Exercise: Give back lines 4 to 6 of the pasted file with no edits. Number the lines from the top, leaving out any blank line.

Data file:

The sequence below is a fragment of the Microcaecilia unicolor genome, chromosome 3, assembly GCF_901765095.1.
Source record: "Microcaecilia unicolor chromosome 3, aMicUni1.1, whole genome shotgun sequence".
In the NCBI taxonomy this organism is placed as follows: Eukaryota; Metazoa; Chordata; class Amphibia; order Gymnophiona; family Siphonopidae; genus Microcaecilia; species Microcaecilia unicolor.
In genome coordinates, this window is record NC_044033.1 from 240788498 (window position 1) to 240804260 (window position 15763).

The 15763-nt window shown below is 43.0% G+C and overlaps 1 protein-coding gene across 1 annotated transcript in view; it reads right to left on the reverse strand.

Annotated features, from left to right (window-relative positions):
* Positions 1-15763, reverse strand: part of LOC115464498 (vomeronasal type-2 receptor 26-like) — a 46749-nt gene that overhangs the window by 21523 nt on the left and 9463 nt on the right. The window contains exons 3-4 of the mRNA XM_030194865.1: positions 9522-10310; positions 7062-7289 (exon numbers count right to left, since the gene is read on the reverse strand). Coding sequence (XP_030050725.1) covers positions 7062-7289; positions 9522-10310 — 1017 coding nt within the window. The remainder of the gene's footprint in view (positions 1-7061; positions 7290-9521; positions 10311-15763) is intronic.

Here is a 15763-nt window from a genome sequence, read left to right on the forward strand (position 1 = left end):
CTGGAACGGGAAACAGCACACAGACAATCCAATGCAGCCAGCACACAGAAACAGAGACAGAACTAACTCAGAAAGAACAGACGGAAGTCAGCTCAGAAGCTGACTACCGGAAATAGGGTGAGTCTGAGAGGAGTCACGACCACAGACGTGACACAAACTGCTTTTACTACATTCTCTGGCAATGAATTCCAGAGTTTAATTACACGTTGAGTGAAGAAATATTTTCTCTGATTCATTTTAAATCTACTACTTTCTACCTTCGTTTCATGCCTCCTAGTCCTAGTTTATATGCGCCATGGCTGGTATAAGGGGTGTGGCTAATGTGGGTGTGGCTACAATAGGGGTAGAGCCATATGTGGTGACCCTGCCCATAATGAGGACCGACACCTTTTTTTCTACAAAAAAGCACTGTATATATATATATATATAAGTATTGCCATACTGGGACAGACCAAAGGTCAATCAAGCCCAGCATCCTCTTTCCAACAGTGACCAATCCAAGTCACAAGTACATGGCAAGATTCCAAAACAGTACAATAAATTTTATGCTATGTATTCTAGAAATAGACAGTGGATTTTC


In genome coordinates, this window is record NC_044033.1 from 240788498 (window position 1) to 240804260 (window position 15763).

The 15763-nt window shown below is 43.0% G+C and overlaps 1 protein-coding gene across 1 annotated transcript in view; it reads right to left on the reverse strand.

Annotated features, from left to right (window-relative positions):